Loan processors have filed a lawsuit against an Indiana-based mortgage lender claiming they were forced to work unpaid overtime and told to lie about it.
The overtime lawsuit is the second in 16 months against Ace Mortgage Funding Inc.
The nationwide collective action against Ace and its principals claims the company did not pay loan processors overtime compensation required under the Fair Labor Standards Act, according to an announcement today by the two firms representing the workers, Burr & Smith LLP and Nichols Kaster & Anderson PLLP.
The suit, brought forward by former Ace loan processors in Missouri and Florida, follows a collective action complaint filed in July 2005 by a group of loan officers, also represented by Burr and Nichols, alleging they worked for weeks at a time without receiving any compensation and were not paid overtime compensation for hours worked over 40. So far, 374 loan officers have joined the nationwide class action certified under the FLSA, which allows individuals employed in similar job positions to pursue overtime pay claims by opting into the lawsuit, the firms said.
The loan processors who filed in Tampa allege that they typically worked as many as 60 hours per week without receiving any overtime premium and that Ace's managers instructed them not to report their overtime hours on their time records, the law firms reported.
"Allegations that mortgage companies have ignored the FLSA's minimum wage and overtime provisions are widespread," Burr's Sam J. Smith said in the announcement. "Here, the plaintiffs allege that Ace did not just ignore the FLSA requirements, but instead requested that loan processors falsify their time records in order to evade the requirements of the FLSA."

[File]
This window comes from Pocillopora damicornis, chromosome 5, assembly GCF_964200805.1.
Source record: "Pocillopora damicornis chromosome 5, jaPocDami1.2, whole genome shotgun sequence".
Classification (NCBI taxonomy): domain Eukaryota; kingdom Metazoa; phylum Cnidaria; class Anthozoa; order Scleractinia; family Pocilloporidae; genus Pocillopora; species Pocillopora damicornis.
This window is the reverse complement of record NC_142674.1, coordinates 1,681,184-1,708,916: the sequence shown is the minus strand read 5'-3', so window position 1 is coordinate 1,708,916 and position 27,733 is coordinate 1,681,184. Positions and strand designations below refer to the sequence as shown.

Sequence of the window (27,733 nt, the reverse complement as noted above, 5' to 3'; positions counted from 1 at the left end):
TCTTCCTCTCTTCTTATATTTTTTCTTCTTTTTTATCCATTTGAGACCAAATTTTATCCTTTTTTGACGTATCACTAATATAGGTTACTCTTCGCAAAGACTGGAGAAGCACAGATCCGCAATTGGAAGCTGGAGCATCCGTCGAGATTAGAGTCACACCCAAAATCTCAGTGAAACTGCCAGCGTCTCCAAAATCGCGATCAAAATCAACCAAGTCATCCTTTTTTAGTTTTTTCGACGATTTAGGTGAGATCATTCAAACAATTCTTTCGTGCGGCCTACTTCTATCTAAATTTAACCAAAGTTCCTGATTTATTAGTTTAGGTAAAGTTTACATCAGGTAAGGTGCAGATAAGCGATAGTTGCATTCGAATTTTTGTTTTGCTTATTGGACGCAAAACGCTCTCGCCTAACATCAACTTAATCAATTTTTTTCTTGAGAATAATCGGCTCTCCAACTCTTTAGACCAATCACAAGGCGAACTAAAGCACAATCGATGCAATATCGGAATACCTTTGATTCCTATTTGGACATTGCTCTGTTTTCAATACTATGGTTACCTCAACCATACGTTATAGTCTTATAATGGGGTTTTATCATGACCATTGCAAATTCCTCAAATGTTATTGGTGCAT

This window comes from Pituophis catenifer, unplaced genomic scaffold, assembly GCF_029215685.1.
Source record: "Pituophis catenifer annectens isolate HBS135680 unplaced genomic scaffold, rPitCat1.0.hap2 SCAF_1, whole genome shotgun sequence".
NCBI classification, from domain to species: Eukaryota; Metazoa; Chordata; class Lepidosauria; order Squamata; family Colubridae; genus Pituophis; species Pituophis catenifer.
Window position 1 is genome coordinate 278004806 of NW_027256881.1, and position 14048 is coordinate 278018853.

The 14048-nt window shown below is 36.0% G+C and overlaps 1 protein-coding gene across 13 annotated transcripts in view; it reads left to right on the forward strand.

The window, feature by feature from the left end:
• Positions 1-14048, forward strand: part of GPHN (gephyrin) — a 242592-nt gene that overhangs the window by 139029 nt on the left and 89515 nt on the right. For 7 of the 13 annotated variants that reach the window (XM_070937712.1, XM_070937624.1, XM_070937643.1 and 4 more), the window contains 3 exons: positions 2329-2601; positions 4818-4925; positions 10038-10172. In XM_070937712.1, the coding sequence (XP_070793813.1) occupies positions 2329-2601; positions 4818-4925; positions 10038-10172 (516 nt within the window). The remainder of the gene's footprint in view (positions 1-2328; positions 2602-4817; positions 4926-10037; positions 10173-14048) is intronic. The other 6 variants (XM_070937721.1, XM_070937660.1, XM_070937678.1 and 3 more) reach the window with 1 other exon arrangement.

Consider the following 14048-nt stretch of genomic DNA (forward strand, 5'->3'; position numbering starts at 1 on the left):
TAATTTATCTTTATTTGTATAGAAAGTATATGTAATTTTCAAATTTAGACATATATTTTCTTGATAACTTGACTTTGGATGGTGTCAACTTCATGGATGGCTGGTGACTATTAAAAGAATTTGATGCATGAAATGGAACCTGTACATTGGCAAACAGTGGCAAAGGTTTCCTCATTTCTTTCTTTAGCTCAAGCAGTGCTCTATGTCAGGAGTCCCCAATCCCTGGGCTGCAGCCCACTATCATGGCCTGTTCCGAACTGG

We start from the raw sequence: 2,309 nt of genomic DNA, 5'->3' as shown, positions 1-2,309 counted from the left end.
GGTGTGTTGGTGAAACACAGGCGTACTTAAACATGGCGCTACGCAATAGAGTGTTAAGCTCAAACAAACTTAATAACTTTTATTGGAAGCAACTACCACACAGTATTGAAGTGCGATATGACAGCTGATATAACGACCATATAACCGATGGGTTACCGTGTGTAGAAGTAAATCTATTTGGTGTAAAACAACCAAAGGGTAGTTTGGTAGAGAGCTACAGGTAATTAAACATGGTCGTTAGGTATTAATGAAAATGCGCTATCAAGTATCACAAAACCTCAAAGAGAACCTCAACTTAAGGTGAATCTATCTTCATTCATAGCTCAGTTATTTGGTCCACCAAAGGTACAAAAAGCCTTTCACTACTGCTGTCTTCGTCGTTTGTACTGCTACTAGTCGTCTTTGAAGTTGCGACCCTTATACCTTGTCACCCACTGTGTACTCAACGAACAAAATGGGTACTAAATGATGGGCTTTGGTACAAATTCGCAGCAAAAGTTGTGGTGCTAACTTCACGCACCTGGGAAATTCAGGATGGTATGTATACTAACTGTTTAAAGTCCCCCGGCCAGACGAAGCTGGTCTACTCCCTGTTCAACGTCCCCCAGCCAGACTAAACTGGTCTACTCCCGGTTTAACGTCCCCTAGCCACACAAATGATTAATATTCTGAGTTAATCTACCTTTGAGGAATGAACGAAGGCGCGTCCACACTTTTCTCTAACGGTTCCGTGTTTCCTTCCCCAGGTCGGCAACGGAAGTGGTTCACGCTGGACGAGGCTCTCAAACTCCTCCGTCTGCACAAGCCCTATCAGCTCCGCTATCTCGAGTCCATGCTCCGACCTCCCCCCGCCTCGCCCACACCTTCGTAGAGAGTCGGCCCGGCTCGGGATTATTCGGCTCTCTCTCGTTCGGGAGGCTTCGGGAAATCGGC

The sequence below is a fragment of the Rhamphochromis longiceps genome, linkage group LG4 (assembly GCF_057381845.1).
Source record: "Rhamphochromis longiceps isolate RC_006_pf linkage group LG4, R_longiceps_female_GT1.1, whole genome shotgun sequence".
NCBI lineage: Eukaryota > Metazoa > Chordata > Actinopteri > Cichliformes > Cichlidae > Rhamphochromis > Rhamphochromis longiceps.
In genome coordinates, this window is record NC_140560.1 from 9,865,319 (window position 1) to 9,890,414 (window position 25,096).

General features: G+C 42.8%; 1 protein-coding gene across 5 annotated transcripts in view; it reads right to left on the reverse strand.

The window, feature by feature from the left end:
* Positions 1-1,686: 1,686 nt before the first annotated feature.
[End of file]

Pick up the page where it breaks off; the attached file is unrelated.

Eric Bigelow, Ace general counsel, declined to comment on the accusations for the moment noting, "We have just received the complaint and have not had time to review it."
The Tampa plaintiffs seek to have their case certified as a collective action under the FLSA. To participate in the lawsuit, employees who worked for Ace during the past three years must file a consent to join form, Burr and Nichols said.
"The normal liability period for unpaid wages is two years but Ace will likely incur damages for an extra year because we will show the Court that Ace willfully disregarded its obligation to pay overtime to its loan processors and loan officers," Donald H. Nichols said in the written statement.
Indianapolis, Ind.-based Ace reportedly employs loan processors and loan officers in branches in 18 states, including Alaska, California, Georgia, Kansas, Nevada, North Carolina, Ohio, Washington and Wisconsin.
Burr and Nichols have represented over 15,000 plaintiffs in various cases seeking overtime and minimum wage compensation. The cases include Bank of America, Chase Manhattan Mortgage, Global Executive Mortgage, Washington Mutual, and Oak Street Mortgage.
One of the most recent cases is against Quicken Loans. Nichols said it has sent notice of the Quicken lawsuit to over 3,000 potential class members, of which more than 200 individuals have joined so far and the rest have until Jan. 15, 2007 to sign up.
Broker Sued by LOs Over OT, Minimum Wages
Loan officers in three states have sued an Indianapolis-based mortgage broker over allegations they were not paid minimum wage and overtime compensation.